Center for Teaching and Learning

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The remote teaching and learning environment calls on instructors and students to be flexible in the face of change, especially given the challenges all of us face around health, safety, child care, elder care, and income. Along with the challenges are opportunities to envision your course differently. So:

  • Start simple. Pro tip: don’t try to learn every technology and Canvas feature.
  • Know that your remote course will be different. Your course will not look or feel the way it did in a face-to-face environment. Shifting your expectations of yourself and your students will reward all of you.
  • Put learning first, technologies second. First consider what you want students to learn to do (e.g., conduct scholarly research), how you will know if they’ve learned it (e.g., research paper, annotated bibliography or literature review), how assignments will be graded and which assignments or activities are ungraded (to give students practice). Then, begin identifying which technologies can help your students.
  • Instructors teaching at UW Bothell or UW Tacoma have additional resources:

Communicate with students

  • Be clear from the start. Make sure that your expectations and course logistics are easy to find in your syllabus. Consider spending part of your first class session to acknowledge this new reality and reviewing these expectations and logistics. Although you are teaching class remotely, instead of in-person, many of your expectations remain the same.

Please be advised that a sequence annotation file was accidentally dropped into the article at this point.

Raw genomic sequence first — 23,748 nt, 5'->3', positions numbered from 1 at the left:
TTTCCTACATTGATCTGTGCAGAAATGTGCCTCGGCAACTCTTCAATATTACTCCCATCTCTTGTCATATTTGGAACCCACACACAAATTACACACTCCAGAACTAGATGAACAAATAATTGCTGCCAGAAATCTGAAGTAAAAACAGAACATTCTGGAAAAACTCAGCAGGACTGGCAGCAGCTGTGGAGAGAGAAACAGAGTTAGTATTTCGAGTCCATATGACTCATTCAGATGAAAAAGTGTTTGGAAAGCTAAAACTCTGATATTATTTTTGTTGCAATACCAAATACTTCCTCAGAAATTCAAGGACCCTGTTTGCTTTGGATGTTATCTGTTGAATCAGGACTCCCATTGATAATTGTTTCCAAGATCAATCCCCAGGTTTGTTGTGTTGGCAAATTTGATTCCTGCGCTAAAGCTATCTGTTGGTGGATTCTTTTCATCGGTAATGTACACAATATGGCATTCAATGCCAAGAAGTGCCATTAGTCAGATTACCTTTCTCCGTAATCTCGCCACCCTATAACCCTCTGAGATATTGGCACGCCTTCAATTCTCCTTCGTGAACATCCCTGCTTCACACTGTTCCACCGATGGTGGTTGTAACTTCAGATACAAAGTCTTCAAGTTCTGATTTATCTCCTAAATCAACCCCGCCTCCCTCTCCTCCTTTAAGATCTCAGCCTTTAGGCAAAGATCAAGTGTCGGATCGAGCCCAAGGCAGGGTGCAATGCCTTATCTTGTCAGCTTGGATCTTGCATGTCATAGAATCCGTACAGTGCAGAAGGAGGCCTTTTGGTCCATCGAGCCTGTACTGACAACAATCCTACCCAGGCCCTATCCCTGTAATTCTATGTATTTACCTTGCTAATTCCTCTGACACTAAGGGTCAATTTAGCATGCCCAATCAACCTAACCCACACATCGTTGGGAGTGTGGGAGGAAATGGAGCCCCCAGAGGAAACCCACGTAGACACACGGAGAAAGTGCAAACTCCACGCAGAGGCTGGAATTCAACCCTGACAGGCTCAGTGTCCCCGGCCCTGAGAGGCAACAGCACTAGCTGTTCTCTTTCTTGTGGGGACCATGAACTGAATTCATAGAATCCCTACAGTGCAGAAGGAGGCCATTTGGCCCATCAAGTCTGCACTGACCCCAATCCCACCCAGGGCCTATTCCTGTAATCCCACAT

• Communicate with your students and encourage them to stay in contact with you.
  • Explain if teaching remotely is new to you. If you are new to remote teaching, tell your students that you don’t have it all figured out yet. Most likely, learning online will be a new experience for many of them, as well.
  • Let students know that you expect them to stay informed. Students should take responsibility for staying connected and up-to-date on assignments and due dates. Tell them where and when you will share information, such as on the homepage of your Canvas course.
  • Encourage students to use the technology. Remind them to seek help from classmates, UW workshops, and online resources to learn the technologies you will be using to teach. Post links to these resources in your Canvas course.
  • Ask students to create a dedicated space where they live for participating in online classes. Encourage them to coordinate with roommates or family members so that they aren’t competing for network bandwidth when attending a class.

End of quarter communication

  • Communicate about finals early and often.
  • Inform students of the date, time, format, and weight of the final exam.
  • If the final is synchronous, let students know how much additional time they’ll have for “just in case” technology glitches.
  • If the final is asynchronous, tell students when they can access the final, how much time they will have to complete it and when it’s due.
  • Inform students of their options if they are unable to complete the final due to illness or other unforeseen circumstances.

Accessibility and accommodations

Synchronous vs. asynchronous instruction (live vs. recorded instruction)

What is the difference? 

  • Synchronous instruction refers to instruction that is live and delivered real-time.
  • Asynchronous instruction refers to instruction that is recorded.